Our friend Jona perfected Tofu Scramble over a decade of eating vegan on the road. We spill his secret.

Our friend Jona perfected Tofu Scramble over a decade of eating vegan on the road. We spill his secret.

Chances are you have one dish you’ve made more than any other. A dish you can make without consulting a recipe. A dish that you make better than 99% of other people who might try. (What’s yours? Tell us in the comments…)

YACHT frontman Jona Bechtolt is a scramblin’ man. By which we mean his dish is Tofu Scramble: hot,fluffy soy cooked up with herbs and vegetables until it resembles a hearty egg dish. To be honest, Tofu Scramble is exactly the kind of “by-the-book” vegan classic we’d normally avoid on a menu because, well, it’s usually boring. But we also know something about Jona. He is a perfectionist. And since he’s spent more than a decade eating vegan on tour around the world, if anyone’s going to perfect the Tofu Scramble, it’s him.

In fact, we’ve bugged him for the recipe for years. This is a picture of us in 2010 eating Jona’s scramble for the first time. The problem is he doesn’t have a recipe, written down, memorized or otherwise. Each scramble is different. He vibes over the non-stick pan like he would tinker on the computer for a song. Finally, we made a deal: “You put us to work chopping and mincing and we’ll simply observe what you do in the pan and take notes.” That’s what we did.

The result is the recipe for Jona’s Famous October 20th, 2013 Tofu Scramble…


For the most part, the ingredients are static, though the amounts may vary. They include: olive oil, Bragg liquid amino, about half a cup of nutritional yeast, 2 cartons of “firm” tofu, garlic, hot chilies, a shallot, a bunch of parsley, a handful of cherry tomatoes, fresh cracked black pepper, Daiya vegan cheese (Mozzarella, shredded). Gimme Lean vegan sausage is an optional ingredient. As far as we can tell this is determined by how hungry Jona feels. This day was a Gimme Lean day. (He may or may not have added salt in addition to the liquid amino. Reports are conflicting)

Jona puts a large non-stick pan on medium heat and adds a few tablespoons of oil, minced shallot, a couple garlic cloves, and a couple hot chilies. Today he’s got Thai chilies from the farmer’s market. These chilies are too hot so he only uses one. He lets this start to sizzle and smell good. Then comes the tofu. The single most important technique in this recipe is the squeezing of the tofu, so it’s Rule #1.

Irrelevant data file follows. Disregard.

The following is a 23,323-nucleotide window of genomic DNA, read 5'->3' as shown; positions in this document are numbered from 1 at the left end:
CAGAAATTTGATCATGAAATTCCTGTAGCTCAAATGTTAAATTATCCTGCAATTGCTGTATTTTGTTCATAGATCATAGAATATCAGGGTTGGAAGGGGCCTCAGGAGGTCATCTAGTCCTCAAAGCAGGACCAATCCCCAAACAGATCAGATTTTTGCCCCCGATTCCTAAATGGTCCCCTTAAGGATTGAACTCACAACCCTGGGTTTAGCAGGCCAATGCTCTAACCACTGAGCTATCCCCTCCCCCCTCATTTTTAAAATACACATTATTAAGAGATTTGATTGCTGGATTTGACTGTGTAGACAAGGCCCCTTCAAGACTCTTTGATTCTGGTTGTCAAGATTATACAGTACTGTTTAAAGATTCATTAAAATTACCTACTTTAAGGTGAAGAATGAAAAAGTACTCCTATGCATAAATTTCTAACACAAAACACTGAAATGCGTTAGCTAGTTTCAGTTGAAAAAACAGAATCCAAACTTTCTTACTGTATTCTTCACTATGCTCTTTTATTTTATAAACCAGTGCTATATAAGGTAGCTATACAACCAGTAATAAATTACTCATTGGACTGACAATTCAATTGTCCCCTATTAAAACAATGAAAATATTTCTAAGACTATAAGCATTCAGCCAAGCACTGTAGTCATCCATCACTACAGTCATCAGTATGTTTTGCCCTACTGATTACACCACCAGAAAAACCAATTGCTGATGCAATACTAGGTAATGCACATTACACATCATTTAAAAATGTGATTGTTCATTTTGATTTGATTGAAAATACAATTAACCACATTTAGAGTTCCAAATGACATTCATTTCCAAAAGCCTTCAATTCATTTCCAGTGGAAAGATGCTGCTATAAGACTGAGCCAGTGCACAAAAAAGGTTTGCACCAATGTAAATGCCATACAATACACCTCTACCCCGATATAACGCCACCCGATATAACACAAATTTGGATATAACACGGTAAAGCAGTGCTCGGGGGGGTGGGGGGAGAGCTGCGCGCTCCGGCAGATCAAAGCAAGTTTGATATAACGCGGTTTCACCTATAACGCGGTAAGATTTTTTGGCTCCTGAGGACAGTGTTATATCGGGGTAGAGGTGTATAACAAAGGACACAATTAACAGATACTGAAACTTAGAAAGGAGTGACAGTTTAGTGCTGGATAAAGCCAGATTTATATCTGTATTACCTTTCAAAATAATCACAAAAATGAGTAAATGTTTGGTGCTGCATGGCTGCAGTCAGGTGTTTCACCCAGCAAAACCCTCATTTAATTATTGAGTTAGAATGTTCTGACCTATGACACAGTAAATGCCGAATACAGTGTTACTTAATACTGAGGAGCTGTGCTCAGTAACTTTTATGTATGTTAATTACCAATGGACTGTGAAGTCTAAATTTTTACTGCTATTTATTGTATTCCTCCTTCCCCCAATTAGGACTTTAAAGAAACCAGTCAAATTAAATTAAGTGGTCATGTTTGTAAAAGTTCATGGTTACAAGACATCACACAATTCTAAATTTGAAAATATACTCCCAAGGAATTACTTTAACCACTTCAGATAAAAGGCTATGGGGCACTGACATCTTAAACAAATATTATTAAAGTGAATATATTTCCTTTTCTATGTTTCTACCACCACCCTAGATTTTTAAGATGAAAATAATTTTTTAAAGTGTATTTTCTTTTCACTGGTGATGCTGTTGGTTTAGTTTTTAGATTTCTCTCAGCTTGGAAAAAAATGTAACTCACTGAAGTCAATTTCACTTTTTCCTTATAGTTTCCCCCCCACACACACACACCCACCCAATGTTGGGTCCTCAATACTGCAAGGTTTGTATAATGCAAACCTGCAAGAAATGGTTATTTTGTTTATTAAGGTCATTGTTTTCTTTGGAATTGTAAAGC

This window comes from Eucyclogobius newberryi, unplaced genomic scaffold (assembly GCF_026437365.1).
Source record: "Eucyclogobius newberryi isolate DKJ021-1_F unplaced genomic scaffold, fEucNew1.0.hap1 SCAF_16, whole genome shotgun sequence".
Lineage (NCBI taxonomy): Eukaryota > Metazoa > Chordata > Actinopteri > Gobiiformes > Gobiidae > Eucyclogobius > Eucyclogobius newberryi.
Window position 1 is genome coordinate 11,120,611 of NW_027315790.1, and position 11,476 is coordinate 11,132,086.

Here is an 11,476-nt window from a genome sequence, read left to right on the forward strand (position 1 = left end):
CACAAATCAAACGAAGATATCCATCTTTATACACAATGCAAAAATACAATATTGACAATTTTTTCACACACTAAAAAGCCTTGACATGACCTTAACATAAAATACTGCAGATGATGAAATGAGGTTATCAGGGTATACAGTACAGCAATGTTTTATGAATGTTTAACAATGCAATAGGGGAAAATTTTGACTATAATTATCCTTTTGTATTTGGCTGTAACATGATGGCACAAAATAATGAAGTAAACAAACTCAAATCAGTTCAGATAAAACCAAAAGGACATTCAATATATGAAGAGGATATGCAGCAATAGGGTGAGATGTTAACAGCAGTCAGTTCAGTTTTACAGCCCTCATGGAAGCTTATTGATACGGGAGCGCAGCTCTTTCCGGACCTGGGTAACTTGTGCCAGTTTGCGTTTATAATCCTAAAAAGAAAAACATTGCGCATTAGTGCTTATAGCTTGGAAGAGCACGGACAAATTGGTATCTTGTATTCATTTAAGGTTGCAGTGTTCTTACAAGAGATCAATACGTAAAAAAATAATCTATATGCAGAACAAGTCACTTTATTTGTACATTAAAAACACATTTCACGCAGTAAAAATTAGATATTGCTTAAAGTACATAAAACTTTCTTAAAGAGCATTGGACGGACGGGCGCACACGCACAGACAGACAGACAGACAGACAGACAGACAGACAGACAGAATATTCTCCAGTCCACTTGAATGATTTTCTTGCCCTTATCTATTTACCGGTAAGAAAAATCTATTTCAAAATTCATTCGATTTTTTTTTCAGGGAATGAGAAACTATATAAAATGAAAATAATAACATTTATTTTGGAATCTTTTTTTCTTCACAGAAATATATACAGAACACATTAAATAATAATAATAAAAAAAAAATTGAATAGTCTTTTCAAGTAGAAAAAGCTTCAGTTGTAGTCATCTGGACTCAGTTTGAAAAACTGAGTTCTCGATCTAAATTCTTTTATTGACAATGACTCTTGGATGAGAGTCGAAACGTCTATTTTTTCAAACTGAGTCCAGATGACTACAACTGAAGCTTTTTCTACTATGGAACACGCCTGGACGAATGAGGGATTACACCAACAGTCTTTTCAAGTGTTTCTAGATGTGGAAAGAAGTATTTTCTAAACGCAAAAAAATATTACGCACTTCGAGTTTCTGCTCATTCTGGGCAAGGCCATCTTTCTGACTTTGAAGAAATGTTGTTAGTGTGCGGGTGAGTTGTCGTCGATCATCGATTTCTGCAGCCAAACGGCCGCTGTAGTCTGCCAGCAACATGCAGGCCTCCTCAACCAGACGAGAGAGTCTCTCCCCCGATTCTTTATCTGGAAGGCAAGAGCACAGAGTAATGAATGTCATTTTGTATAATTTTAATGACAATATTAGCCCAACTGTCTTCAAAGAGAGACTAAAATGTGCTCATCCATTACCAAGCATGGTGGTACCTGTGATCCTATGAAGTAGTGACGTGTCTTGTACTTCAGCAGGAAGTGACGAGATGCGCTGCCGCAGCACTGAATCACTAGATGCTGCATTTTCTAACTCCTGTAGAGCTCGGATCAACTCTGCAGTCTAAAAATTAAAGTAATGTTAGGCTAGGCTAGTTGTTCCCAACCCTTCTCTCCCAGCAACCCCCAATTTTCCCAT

He carefully removes the tofu cubes from their cartons drains the liquid and one cube at a time he holds it over the pan and slowly but thoroughly crumbles it by squeezing it through his fingers.


The second important technique is what we’ll call “repetitive seasoning.” Rather than add all the ingredients at once, Jona adds the seasonings in stages. He shakes enough nutritional yeast and cracks enough black pepper to evenly cover the tofu. This is probably a little less than 1/4 cup yeast and a little more than a teaspoon of black pepper. But it depends. He squirts a teaspoon or so of Bragg liquid amino. He walks away and lets this cook for a couple minutes without touching it. Then he stirs it with a spatula to disburse the yeast, letting it cook for another 5 minutes. By the very end he will have added just over 1/2 cup yeast. Which is a lot. He says this technique came from the tofu scramble at Bouldin Creek Coffee House in Austin, Texas.


The third trick is one we call “more parsley than seems right.” Jona holds a whole bunch of parsley over the pan and snips it with scissors. He saves a few sprigs for garnish. He says this came from Bijou Cafe in Portland, Oregon. The result is two-fold. The color is nice, with lots of flecks of deep green, and the flavor is boosted.


At this point, he repeats the yeast, black pepper and Bragg coating. Walks away and lets it bubble. Then stirs. This lets the tofu and yeast develop a crust and almost stick to the pan, helping to create the kind of clumps that resemble cooked egg. At this point, he slices up about 10 ripe cherry tomatoes into quarters and adds them to the mix. Then Jona takes the log of Gimme Lean sausage and breaks off about a third of the log and he rolls it into about a dozen small balls and plops them into the scramble. He credits this optional addition to Juniors Cafe in Portland.


A final coating of yeast, pepper and Bragg is added (about half the first two coatings) and then a healthy sprinkle of Daiya cheese. Let’s say 1/4 cup. He does this on this particular morning even though his friend Jeff is coming over for breakfast and Jeff doesn’t like Daiya. Jona cites a commitment to the right kind of clingy curd-like texture. Sorry Jeff. No rules.

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  1. Claire says:

    Just delightful.

  2. Doug says:

    Thanks guys, this recipe looks great.

  3. Taz says:

    Super tasty!

  4. Clayton Dow says:

    Great post you guys! I will definitely try Jona’s special ingredients. But in the pictures of you all eating, the scram looks yellow. Do you ever use turmeric?

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